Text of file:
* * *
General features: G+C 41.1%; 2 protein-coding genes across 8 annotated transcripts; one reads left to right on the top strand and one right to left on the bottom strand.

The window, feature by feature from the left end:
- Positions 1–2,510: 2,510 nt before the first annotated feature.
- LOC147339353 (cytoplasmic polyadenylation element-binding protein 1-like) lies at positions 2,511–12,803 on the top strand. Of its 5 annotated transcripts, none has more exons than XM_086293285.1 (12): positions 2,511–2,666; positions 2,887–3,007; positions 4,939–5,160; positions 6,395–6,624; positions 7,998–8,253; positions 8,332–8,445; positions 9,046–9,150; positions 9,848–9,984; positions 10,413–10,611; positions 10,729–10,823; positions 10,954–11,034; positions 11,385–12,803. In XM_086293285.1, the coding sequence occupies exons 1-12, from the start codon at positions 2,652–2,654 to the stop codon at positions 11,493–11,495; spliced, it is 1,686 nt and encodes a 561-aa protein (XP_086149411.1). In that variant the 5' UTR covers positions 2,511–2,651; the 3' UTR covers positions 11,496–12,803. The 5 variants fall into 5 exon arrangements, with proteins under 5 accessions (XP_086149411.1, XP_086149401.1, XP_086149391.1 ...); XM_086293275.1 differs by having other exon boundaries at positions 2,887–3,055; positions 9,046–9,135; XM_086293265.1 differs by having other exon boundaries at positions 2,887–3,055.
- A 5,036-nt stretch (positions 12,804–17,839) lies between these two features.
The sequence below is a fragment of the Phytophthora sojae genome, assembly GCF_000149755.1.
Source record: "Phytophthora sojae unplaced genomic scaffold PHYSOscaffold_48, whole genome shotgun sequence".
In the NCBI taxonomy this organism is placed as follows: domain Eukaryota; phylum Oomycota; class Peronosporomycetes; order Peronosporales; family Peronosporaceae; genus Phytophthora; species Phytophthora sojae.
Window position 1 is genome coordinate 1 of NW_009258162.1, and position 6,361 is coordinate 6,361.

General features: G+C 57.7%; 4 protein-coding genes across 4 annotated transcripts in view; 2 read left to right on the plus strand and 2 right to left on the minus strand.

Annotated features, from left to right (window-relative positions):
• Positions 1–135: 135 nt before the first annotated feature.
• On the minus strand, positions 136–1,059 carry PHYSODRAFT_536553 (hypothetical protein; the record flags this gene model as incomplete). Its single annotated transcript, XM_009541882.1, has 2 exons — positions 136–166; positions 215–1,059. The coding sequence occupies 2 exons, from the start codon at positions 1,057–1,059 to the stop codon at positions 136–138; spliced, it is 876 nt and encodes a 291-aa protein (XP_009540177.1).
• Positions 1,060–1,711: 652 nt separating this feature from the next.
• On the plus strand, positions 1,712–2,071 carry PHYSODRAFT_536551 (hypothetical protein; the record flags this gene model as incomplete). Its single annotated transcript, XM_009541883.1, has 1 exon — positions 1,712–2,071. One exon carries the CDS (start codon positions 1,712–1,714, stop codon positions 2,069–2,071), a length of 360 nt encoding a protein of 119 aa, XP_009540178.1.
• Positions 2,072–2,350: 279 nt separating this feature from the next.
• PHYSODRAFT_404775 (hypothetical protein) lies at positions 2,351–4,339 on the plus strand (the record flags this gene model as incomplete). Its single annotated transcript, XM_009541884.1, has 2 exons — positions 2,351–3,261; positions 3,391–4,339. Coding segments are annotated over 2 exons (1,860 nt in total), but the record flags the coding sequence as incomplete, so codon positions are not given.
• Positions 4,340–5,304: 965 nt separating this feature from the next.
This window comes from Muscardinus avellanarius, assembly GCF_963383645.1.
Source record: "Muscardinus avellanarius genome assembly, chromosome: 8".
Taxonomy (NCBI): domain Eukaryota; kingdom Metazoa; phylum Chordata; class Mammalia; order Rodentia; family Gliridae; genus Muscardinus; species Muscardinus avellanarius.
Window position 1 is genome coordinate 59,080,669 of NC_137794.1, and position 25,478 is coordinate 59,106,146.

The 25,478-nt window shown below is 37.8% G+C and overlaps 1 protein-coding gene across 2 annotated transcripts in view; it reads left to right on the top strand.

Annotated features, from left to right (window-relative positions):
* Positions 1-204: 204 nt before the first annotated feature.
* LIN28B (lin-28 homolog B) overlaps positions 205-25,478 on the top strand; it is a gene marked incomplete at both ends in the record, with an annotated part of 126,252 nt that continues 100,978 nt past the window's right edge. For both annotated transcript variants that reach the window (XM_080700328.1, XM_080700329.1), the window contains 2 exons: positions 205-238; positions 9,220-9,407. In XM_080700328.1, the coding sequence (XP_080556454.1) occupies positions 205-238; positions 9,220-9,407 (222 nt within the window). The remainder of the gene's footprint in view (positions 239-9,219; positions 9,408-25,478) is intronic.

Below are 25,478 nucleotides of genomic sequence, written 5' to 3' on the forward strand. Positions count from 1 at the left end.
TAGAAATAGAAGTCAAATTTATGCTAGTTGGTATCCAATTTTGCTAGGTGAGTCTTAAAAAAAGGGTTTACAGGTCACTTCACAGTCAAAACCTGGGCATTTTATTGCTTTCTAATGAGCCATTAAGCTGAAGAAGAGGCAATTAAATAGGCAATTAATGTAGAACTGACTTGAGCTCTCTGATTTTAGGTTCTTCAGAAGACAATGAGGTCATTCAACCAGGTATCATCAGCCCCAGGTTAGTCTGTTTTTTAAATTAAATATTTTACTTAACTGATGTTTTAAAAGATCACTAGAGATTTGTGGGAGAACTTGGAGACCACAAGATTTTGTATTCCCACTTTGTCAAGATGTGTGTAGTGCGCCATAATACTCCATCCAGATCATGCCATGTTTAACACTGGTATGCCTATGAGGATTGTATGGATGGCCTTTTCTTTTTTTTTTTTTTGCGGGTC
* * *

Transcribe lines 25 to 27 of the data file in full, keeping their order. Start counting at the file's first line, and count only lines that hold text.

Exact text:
* Positions 1-204: 204 nt before the first annotated feature.
* LIN28B (lin-28 homolog B) overlaps positions 205-25,478 on the top strand; it is a gene marked incomplete at both ends in the record, with an annotated part of 126,252 nt that continues 100,978 nt past the window's right edge. For both annotated transcript variants that reach the window (XM_080700328.1, XM_080700329.1), the window contains 2 exons: positions 205-238; positions 9,220-9,407. In XM_080700328.1, the coding sequence (XP_080556454.1) occupies positions 205-238; positions 9,220-9,407 (222 nt within the window). The remainder of the gene's footprint in view (positions 239-9,219; positions 9,408-25,478) is intronic.

Below are 25,478 nucleotides of genomic sequence, written 5' to 3' on the forward strand. Positions count from 1 at the left end.